Gov. Kitzhaber Steps into Debate over Medical Liability Reform

When the Oregon Medical Association’s board of trustees met last Saturday, a passionate debate ensued over the governor’s medical liability proposal
The Lund Report

January 31, 2013 -- A heated debate over medical liability reform pitted physicians against each other and came extremely close to the tipping point when the Oregon Medical Association’s board of trustees met last Saturday. Legislators, defense attorneys and malpractice insurers even joined the fray.

The governor had appointed a committee of physicians and trial attorneys last year, which reached agreement on an early disclosure process for medical errors, allowing physicians to apologize and enter into mediation before facing litigation. Shortly before the OMA met, that legislative proposal was altered -- making it voluntary in order to curry the favor of physicians. But there was still dissension in the ranks, particularly among physician specialists who feared the proposal would open them up to more lawsuits because of the lack of confidentiality.

When Gov. John Kitzhaber realized his proposal could go be thrown into jeopardy – which is one of his top legislative priorities – he sent a letter to physician leaders shortly before the meeting -- trying to reassure them that their voices were being heard and the resolution process was completely voluntary. He also agreed to create an oversight council of physicians and other stakeholders to monitor the implementation of this new process.

“I promised the medical community that I would seek a solution that was meaningful and viable,” according to the governor’s letter obtained by The Lund Report. ”I believe this is the best opportunity we have had in nearly 20 years to improve the liability climate in Oregon.”

He also wrote that "This proposal will be the only one I will support in 2013."

This proposal, he added, “will improve patient safety, preserve justice and reduce the collateral costs associated with our current medical liability system.”

But that message didn’t satisfy all the physicians gathered at the OMA headquarters who debated the proposal for nearly four hours. In the end, it passed by a small majority – 52 vs. 48 percent. To gather more momentum, board members unable to attend were able to cast their vote by phone -- even though some hadn’t listened to the entire proceedings. The final tally was 60 vs. 40 percent in favor.

Two former presidents opposed the proposal

After the meeting several physicians spoke to The Lund Report, among them Dr. John Evans, a Portland anesthesiologist and a past OMA president, saying he opposed the recommendation because “of the overwhelming advice from our defense attorneys that this helps physicians minimally at best and may harm them.”

A strong advocate of the OMA and its ongoing attempts to improve patient care, Evans said he had a great deal of confidence in Sen. Elizabeth Steiner-Hayward, also a physician, who intends to bird dog the process. “I do hope that if this passes the legislature she’ll be appointed to the task force that reviews this legislation,” Evans added.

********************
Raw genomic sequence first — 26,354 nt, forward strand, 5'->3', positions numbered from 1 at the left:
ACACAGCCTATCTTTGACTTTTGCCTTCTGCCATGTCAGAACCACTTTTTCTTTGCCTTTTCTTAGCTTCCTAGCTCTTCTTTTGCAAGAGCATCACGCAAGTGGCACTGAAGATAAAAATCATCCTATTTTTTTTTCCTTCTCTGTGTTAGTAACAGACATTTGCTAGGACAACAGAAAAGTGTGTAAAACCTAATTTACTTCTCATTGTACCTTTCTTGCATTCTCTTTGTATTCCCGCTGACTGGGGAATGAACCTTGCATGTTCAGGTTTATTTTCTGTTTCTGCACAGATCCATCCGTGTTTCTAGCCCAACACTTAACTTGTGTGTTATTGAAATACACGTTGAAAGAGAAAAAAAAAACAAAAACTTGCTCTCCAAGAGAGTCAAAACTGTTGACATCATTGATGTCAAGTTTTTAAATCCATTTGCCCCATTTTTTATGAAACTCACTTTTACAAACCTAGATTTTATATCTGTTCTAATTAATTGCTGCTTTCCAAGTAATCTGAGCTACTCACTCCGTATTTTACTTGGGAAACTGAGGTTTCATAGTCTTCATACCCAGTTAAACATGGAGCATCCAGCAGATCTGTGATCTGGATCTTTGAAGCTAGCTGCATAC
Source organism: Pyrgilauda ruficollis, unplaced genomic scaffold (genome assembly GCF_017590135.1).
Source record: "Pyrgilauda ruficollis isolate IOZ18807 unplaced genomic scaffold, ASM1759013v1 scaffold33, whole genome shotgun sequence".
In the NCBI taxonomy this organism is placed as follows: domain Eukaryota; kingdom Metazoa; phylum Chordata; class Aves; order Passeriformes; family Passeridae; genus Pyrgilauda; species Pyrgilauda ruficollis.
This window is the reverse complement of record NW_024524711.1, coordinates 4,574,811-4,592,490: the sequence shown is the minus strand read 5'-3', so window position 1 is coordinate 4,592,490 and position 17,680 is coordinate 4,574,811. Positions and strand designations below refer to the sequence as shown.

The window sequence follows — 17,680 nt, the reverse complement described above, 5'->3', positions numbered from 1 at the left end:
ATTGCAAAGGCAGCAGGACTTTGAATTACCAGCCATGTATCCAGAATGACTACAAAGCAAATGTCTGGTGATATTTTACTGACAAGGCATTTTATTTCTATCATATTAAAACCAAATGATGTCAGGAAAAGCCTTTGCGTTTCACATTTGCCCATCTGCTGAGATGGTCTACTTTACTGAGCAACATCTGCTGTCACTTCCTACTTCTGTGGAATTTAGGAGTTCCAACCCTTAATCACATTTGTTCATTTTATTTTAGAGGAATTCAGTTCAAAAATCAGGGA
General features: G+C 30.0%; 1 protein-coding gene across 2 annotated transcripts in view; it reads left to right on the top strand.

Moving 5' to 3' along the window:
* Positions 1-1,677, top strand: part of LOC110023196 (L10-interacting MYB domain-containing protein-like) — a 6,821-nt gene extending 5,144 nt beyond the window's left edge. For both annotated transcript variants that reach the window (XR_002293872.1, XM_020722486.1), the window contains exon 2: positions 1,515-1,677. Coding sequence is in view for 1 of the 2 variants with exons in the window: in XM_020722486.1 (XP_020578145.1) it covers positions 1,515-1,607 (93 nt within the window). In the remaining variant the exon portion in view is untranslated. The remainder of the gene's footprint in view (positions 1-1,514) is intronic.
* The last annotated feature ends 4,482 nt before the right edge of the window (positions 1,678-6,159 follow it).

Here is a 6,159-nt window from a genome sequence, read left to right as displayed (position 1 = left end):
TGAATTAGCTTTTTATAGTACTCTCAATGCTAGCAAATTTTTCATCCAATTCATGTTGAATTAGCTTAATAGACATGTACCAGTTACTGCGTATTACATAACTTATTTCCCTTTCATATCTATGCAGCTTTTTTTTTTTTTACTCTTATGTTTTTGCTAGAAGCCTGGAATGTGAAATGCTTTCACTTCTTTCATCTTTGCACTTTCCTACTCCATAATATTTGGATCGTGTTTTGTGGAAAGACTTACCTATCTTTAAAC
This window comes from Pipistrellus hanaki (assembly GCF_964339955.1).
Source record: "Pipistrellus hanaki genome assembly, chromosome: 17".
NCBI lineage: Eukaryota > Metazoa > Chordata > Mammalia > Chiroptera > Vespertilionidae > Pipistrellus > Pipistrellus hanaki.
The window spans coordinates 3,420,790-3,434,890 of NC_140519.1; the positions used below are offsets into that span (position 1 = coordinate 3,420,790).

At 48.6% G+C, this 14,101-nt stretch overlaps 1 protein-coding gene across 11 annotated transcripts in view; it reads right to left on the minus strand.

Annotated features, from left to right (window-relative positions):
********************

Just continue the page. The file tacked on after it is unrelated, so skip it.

Other physicians were also disheartened by the outcome. “Oregon needs real, proven tort reform because defensive medicine is a major driver of healthcare costs, and it also affects our ability to recruit new physicians to the area to care for patients," said Dr. Monica Wehby, a Portland neurosurgeon, also a past president of the OMA. “For those of us who’ve worked for years for tort reform to go from a point a year ago when we had a $566,700 cap within our grasp to an experimental program that bears no resemblance to tort reform. it's disheartening.  Our defense attorneys and liability carriers warned that this legislation could make matters worse by ‘creating a problematic system where one does not exist now.’”

A voluntary early disclosure process could end up harming physicians, opening them up to more liability, according to another physician unwilling to share their name for fear of retribution from the leadership. “In early disclosure, anything you say could be used against you, and any good lawyer could find out this information despite the fact it was considered not discoverable. If a physician doesn’t want to participate, their patients will think they’re hiding something and trying to withhold information. And if the physician wants to participate and believes in the mediation process, they’ll be afraid of disclosure because anything they say could be used against them in the courtroom.”

The American Medical Association also stepped into the picture when asked whether physicians who went through the mediation process would have their names appear in the National Practitioner Data Bank. According to its attorneys, there’s uncertainty about how the Department of Health and Human Services would make such an interpretation, and it’s also unknown whether malpractice insurance companies would feel obligated to report such a payment.

It’s the first step in tort reform

Dr. William “Bud” Pierce, president of the OMA, believes such settlement payments can be kept private. “We’re hoping not for a secretive way, but a less contentious way to settle these events.” U.S. Senator Ron Wyden, who sponsored the federal legislation creating the data bank, also is interested in having the early disclosure process move forward.

Pierce called the decision to approve the early disclosure proposal the first step in tort reform. “I recognize that the OMA was divided on this issue, and we need to work together over the long term to make sure we continue to be the organization that speaks for physicians in Oregon.”